Bubbles The Whale Is Dead, SeaWorld And The Rest Of The World Mourn Her Passing

Sadly, Bubbles the whale is dead. In her 50s, the short-finned whale entertained SeaWorld visitors for over 30 years. According to CNN, Bubbles was the oldest pilot whale living in a marine or zoological park setting.

SeaWorld San Diego released this statement, regarding Bubbles the whale’s unfortunate passing.

“She has inspired and amazed more than 100 million guests for nearly 50 years. Loved by her trainers and veterinarians, Bubbles had been a member of the SeaWorld family for nearly 30 years.”

SeaWorld “adopted” Bubbles in 1987. She was captured almost 20 years earlier and was acquired, at that time, by Marineland of the Pacific. As you might guess, MarineLand of the Pacific was another marine park. It was located along the Rancho Palos Verdes coastline. It is no longer open.

This species of whale typically lives about 60 years. A necropsy is scheduled, to determine Bubbles cause of death. She was one of the star attractions at SeaWorld’s Dolphin Stadium since the late 1980s and will truly be missed!

Shortly after the official announcement of Bubbles the whale’s death, countless individuals started posting their opinions on popular social media platforms. Many people expressed their dissatisfaction towards SeaWorld, and zoological parks in general, due to the fact that Bubbles had lived in captivity for so long.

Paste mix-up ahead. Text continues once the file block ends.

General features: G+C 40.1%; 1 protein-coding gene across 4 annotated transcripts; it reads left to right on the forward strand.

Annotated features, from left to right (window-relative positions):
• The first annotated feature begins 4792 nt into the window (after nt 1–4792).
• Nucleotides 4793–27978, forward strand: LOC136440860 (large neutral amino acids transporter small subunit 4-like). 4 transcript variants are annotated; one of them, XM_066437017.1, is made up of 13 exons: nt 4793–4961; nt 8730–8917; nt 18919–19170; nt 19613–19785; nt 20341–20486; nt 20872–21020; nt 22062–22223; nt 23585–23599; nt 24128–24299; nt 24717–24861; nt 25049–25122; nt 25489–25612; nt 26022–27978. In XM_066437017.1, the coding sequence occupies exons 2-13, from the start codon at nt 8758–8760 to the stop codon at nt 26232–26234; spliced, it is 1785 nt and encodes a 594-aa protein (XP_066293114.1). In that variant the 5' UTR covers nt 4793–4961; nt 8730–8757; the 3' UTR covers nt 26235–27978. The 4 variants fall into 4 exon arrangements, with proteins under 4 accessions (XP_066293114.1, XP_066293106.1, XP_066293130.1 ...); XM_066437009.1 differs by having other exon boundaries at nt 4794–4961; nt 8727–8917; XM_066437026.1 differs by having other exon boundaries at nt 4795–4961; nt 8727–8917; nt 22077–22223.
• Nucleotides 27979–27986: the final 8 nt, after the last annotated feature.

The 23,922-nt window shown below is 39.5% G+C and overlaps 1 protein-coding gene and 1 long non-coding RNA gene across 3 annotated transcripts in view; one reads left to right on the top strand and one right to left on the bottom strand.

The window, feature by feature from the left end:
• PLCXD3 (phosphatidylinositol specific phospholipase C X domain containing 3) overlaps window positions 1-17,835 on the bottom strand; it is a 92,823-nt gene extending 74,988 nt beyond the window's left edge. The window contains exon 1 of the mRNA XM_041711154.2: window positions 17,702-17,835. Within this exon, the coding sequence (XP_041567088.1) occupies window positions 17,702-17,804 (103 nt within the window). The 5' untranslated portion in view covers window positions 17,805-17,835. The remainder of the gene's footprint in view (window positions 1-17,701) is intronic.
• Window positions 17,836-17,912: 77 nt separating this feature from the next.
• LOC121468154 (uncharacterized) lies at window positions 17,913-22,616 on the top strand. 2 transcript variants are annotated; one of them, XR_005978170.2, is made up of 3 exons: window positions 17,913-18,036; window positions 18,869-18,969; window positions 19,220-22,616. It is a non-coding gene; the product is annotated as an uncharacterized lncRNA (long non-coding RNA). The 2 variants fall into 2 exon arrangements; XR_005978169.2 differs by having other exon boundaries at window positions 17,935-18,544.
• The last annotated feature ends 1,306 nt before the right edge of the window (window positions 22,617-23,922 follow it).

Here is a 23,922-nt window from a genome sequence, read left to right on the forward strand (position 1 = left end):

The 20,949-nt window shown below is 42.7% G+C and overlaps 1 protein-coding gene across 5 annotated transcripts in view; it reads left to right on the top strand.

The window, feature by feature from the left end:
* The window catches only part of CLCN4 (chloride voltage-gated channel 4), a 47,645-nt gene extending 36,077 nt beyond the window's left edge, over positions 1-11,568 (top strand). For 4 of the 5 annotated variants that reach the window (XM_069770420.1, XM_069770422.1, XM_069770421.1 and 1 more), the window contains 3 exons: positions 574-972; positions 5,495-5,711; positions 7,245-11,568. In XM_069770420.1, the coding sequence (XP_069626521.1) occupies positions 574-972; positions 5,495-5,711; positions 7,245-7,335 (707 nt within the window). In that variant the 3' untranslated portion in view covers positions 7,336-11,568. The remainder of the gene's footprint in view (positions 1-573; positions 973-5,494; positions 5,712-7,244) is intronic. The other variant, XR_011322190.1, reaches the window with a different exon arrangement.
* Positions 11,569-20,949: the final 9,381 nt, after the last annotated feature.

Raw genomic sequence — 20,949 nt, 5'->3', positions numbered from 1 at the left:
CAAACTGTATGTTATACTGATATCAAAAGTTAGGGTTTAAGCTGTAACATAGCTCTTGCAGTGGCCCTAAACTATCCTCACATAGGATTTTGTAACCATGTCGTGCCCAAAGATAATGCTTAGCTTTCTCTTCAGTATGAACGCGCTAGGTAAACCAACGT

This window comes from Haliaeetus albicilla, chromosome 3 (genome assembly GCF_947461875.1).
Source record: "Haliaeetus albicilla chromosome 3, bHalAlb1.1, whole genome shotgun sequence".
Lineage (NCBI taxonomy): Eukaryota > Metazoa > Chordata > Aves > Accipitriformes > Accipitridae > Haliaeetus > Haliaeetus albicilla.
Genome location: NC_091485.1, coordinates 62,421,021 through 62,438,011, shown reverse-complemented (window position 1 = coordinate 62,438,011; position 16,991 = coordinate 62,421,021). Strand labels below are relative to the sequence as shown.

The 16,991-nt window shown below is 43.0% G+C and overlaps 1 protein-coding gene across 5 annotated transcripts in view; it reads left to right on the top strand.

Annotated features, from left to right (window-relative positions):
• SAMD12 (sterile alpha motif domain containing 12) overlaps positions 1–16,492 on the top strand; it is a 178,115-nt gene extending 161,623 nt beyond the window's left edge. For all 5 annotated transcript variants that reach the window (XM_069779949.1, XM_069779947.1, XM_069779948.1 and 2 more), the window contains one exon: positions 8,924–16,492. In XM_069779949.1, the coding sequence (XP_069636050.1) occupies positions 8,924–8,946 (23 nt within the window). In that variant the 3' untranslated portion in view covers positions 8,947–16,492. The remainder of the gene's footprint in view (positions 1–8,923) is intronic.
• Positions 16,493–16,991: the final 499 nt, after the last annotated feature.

Other people thanked SeaWorld for allowing them to get to know such a beautiful and intelligent creature. One of Bubble’s trainers, Jenny Thompson, posted the following message on her Facebook page.

“This whale was more loved than our own families, has brought more smiles to people then any pilot whale in the wild! We learned so much about this beautiful species and Bubbies (sic) lived a fantastic life, full of stimulation, comfort and beauty and was more loved and cared for than I can try to explain!”

SeaWorld’s treatment of captive marine mammals has been under scrutiny, for quite some time. So much so, that the organization recently made the decision to phase out orcas at all of its parks. The current generation, living at each location, will be the last.

SeaWorld is making an attempt to adapt to public perception when it comes to animal rights. A company spokesman recently talked about the organization’s need to find new ways to inspire park guests and protect animals and their habitats, at the same time.

According to The Dodo, Bubbles the whale is the sixth animal to die at a SeaWorld park, since last July. It was then that a three-month-old beluga calf passed away, in San Antonio. Next, in November 2015, a two-year-old beluga calf died at the same park.

In December 2015, an 18-year-old orca died in San Antonio. January 2016 marks the month that a 33-year-old Commerson’s dolphin died in Orlando. Last but not least, a Pacific white-sided dolphin died in San Antonio a few weeks later.

What’s so disturbing about this is the fact that only two of the six animals who died at the parks reached the age of maturity.

So far, all attempts to contact SeaWorld veterinarians have been fruitless. That means questions about Bubbles the whale’s recent health condition remain unanswered.

Do you think it was cruel to keep Bubbles the whale in captivity for this long? Feel free to leave your comments about marine or zoological parks below.

[Photo by Roka/Shutterstock.com]

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